hort.net Seasonal photo, (c) 2006 Christopher P. Lindsey, All Rights Reserved: do not copy
articles | gallery of plants | blog | tech blog | plant profiles | patents | mailing lists | top stories | links | shorturl service | tom clothier's archive0
Gallery of Plants
Tech Blog
Plant Profiles
Mailing Lists
    Search ALL lists
    Search help
    Subscription info
Top Stories
sHORTurl service
Tom Clothier's Archive
 Top Stories
Disease could hit Britain's trees hard

Ten of the best snowdrop cultivars

Plant protein database helps identify plant gene functions

Dendroclimatologists record history through trees

Potato beetle could be thwarted through gene manipulation

Hawaii expands coffee farm quarantine

Study explains flower petal loss

Unauthorized use of a plant doesn't invalidate it's patent

RSS story archive

Agency gardens....I need advice

  • Subject: [cg] Agency gardens....I need advice
  • From: "Shelly Collins" <tgrows@toledogarden.org>
  • Date: Wed, 19 Jun 2002 10:05:19 -0400

I'm Shelly, coordinator of community gardens in Toledo, and fairly new to this listserve.   In Toledo we have around 40 community gardens of different types--neighborhood gardens, children's gardens, donation-type gardens, rehab center gardens, etc.  Some gardens are well established, and all have either a volunteer leader or a staff of an agency who coordinates the garden.  We support these gardens by rototilling them, providing educational programs, and coordinating the distribution of resources, donations, volunteers, etc. 
One problem that I would love to get some input from others on is how to have more stable agency gardens.  One agency that is very supportive is our local housing authority.   There are gardens at most sites and they support them in many different ways including building raised beds as needed, hauling compost that we have donated, assigning staff to transport residents to garden meetings, etc.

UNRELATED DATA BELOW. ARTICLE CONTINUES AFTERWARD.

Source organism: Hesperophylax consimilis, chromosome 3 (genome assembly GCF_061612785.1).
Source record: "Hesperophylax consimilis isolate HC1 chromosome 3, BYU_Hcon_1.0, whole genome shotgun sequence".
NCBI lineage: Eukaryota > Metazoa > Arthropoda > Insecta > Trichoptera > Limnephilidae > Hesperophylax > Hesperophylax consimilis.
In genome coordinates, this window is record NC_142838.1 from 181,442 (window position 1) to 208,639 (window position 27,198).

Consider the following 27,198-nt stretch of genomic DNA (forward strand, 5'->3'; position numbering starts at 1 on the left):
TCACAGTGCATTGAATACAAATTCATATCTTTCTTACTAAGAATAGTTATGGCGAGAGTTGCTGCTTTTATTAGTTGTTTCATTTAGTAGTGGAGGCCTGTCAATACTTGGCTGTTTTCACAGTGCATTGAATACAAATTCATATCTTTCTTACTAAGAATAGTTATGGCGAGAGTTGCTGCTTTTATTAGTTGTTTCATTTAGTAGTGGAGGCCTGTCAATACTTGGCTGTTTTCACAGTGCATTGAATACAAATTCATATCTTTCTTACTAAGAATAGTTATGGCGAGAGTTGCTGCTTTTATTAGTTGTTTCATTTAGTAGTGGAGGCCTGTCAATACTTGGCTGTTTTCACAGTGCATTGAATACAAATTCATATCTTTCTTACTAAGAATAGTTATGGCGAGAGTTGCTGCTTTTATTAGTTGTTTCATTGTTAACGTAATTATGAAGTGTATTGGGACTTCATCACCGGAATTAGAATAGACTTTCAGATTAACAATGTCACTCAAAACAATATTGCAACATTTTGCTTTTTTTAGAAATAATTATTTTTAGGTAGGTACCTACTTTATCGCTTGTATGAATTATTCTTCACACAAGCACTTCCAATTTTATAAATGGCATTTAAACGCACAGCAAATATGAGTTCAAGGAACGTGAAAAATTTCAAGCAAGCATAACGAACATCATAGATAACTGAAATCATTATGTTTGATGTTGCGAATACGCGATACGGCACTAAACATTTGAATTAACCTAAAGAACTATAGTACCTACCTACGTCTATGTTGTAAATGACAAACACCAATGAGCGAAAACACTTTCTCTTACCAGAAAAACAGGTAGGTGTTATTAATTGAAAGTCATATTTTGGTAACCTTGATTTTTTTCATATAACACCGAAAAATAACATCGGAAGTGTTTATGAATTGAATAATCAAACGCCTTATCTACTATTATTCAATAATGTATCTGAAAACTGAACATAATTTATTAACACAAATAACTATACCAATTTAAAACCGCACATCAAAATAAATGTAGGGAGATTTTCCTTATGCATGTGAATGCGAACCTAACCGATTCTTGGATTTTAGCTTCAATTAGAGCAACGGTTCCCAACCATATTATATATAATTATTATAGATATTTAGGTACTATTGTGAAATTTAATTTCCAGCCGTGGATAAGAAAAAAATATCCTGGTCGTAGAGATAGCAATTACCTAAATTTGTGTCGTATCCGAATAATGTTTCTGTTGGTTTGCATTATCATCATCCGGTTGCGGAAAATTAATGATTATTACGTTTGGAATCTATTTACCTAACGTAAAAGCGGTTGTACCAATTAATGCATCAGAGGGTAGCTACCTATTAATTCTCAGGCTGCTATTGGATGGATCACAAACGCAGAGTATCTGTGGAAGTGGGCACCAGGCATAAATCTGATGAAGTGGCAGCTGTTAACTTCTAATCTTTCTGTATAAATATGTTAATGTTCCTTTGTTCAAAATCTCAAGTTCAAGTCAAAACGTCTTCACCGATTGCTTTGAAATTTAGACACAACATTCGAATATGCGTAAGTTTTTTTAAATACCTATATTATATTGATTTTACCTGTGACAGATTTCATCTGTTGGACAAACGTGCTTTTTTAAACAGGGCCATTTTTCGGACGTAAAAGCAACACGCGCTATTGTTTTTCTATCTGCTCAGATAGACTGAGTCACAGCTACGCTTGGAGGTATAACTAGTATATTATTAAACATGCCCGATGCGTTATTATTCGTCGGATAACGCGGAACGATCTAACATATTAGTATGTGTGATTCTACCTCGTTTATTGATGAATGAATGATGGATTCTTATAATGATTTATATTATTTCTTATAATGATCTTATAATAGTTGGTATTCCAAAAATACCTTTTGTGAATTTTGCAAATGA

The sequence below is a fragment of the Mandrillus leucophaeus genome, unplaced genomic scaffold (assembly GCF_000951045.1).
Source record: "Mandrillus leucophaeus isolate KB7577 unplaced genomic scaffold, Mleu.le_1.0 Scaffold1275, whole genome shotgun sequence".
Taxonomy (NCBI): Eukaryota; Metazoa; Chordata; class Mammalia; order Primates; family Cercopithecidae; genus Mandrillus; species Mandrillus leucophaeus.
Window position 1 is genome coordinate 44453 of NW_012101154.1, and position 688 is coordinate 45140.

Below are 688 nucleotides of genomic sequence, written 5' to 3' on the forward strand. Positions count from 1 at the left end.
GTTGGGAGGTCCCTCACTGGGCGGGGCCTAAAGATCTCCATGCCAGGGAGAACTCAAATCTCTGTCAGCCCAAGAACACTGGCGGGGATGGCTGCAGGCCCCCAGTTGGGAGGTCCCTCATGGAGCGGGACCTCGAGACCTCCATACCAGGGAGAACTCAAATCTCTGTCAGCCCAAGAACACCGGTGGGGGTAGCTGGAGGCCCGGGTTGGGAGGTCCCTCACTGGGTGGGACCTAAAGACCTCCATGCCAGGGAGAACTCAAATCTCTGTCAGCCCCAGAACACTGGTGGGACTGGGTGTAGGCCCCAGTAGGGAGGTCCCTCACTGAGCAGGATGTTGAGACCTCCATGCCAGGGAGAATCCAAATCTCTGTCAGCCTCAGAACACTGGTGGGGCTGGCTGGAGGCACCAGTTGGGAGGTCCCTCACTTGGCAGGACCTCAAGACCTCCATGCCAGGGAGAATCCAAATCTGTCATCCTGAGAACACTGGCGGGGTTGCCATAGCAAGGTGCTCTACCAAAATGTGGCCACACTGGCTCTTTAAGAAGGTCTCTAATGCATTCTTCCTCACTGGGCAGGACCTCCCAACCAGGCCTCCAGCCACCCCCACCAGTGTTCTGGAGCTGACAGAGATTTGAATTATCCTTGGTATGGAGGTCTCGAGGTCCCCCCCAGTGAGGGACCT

Other agencies flounder and struggle year after year because of staff changes, changes in clients/participants, etc.  Yesterday a visit to the Cherry Street Mission was a  big disappointment.  CSM is a homeless shelter, soup kitchen & rehab center in downtown Toledo.  They have had a garden for 6 years now, and some years it has been fabulous.  It was questionable whether or not they would even have a garden this year because of a change in executive directors.  I "talked them into it".  Maybe that's not the best thing to do but over the years we have invested alot into that garden--loads and loads of compost, staff time, fruit trees, grape arbor, etc., so I don't want to let the garden go (without a fight).  I found out yesterday that they had changed the person in charge of the garden (an intern in the rehab program).  The garden itself is a mess, and no one there can tell a cucumber plant from a tomato plant.  In order to save that garden this year, it will take alot of staff time on our part (plus I have a volunteer available a couple of hours a week.)  We need to get the rototiller in there and till the "lost cause" areas, and hold their hands through summer plantings and garden maintenance.  And suppose the exec. director has a change of heart next year and nixes the garden...?  I welcome ideas of how to better work with agencies who have gardens. 
We are stardust  .  .  . we are golden  .  .  . and we've got to get ourselves back to the garden.
Shelly Collins
Toledo GROWs Manager
Toledo Botanical Garden
5403 Elmer Drive
Toledo, Ohio  43615

 © 1995-2015 Mallorn Computing, Inc.All Rights Reserved.
Our Privacy Statement
Other Mailing lists | Author Index | Date Index | Subject Index | Thread Index